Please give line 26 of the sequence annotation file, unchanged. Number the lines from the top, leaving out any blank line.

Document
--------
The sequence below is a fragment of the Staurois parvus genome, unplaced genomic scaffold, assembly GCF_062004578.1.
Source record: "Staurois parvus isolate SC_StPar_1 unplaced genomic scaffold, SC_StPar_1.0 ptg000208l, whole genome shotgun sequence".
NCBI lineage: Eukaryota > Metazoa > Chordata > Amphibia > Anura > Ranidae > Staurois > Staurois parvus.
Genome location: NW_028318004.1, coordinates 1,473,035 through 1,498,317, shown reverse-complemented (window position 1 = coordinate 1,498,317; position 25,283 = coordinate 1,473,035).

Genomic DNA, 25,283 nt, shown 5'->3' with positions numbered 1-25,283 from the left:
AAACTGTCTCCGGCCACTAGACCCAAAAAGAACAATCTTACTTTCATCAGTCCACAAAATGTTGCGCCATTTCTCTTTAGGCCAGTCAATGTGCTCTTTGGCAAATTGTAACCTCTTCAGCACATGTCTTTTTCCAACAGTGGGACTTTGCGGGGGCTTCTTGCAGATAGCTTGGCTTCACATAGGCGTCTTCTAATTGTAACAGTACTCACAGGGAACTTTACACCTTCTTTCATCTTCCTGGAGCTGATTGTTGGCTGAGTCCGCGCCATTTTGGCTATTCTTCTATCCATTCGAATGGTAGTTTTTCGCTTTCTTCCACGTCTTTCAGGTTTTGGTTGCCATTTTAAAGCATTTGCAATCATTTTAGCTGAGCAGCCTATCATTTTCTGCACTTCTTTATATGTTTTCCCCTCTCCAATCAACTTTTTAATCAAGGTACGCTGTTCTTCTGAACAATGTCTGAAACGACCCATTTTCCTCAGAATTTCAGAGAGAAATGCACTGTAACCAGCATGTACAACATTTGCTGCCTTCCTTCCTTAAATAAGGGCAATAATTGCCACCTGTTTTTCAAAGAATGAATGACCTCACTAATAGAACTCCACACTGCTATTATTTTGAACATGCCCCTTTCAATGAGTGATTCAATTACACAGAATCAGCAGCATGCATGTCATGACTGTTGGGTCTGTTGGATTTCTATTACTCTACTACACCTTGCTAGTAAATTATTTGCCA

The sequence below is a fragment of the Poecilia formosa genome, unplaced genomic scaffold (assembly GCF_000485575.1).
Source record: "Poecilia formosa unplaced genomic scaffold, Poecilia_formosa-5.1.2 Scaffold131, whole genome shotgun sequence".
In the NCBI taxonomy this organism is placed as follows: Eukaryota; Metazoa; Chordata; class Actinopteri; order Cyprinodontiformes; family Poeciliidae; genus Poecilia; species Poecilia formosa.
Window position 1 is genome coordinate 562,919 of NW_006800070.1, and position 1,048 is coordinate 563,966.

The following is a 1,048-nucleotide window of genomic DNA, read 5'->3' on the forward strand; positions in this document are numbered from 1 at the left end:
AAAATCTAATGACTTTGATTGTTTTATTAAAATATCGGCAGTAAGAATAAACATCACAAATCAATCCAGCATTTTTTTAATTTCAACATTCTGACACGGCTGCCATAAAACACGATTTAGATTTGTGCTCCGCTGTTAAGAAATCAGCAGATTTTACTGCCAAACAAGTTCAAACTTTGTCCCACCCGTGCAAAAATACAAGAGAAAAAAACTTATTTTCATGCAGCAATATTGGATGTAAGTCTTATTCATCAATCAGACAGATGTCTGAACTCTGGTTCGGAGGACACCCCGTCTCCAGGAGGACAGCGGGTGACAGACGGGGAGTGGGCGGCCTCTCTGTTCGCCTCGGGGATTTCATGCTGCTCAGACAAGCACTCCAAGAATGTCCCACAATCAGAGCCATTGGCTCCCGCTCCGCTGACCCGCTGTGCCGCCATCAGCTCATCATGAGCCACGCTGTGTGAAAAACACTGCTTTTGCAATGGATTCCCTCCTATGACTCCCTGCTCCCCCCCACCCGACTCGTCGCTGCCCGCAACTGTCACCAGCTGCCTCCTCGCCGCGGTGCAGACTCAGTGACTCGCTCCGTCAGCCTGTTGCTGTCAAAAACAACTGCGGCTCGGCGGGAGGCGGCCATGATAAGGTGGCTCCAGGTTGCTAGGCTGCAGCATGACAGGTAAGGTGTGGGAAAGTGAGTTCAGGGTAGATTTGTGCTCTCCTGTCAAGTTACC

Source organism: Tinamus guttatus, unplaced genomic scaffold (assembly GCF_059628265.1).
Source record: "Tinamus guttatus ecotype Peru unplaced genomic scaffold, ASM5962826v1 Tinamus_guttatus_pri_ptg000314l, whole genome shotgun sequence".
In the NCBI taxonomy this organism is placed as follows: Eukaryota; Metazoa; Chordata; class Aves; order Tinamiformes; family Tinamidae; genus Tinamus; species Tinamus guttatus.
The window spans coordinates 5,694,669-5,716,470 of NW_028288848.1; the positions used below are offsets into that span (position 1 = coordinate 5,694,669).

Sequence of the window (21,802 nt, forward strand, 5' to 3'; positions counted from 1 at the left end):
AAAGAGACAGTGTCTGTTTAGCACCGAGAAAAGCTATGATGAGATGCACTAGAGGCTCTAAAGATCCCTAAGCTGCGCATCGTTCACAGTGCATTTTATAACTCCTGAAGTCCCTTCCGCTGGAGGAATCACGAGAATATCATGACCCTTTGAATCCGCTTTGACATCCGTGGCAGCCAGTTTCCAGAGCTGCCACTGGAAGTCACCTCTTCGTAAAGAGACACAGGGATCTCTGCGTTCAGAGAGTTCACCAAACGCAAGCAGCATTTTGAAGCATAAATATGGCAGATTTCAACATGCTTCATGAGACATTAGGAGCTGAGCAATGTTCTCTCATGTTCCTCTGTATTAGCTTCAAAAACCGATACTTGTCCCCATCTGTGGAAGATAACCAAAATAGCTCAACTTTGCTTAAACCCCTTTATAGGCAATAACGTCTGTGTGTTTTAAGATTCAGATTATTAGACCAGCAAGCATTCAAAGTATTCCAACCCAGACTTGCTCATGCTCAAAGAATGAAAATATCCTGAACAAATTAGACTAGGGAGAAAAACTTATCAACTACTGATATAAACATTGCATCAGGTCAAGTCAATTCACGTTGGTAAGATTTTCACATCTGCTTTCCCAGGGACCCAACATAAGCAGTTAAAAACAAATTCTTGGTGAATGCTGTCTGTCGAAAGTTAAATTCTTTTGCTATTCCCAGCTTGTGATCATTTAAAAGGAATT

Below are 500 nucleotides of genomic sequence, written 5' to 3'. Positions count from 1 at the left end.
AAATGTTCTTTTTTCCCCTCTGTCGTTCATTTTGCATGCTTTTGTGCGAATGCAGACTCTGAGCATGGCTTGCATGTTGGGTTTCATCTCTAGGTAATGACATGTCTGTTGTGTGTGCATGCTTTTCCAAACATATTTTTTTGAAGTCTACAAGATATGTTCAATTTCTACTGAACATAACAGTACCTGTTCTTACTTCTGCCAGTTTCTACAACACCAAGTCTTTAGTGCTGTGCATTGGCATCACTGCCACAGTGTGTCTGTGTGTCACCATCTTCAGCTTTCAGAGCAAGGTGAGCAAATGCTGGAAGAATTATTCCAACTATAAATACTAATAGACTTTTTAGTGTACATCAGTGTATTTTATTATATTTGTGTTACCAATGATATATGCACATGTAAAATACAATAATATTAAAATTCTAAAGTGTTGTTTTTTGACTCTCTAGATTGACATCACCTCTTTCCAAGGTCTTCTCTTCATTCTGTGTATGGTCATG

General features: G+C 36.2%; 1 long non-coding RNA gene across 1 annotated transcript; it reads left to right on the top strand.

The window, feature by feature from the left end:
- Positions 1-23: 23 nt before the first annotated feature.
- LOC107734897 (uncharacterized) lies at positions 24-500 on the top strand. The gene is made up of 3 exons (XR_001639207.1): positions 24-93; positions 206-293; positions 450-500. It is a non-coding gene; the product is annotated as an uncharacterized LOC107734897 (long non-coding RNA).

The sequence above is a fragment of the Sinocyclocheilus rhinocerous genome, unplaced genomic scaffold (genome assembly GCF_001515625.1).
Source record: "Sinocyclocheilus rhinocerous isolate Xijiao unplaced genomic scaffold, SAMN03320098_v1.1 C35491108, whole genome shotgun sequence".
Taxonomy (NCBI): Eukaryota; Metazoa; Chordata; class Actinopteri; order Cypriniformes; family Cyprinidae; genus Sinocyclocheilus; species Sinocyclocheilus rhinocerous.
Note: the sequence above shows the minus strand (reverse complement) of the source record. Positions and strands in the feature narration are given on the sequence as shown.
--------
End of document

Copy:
Source record: "Sinocyclocheilus rhinocerous isolate Xijiao unplaced genomic scaffold, SAMN03320098_v1.1 C35491108, whole genome shotgun sequence".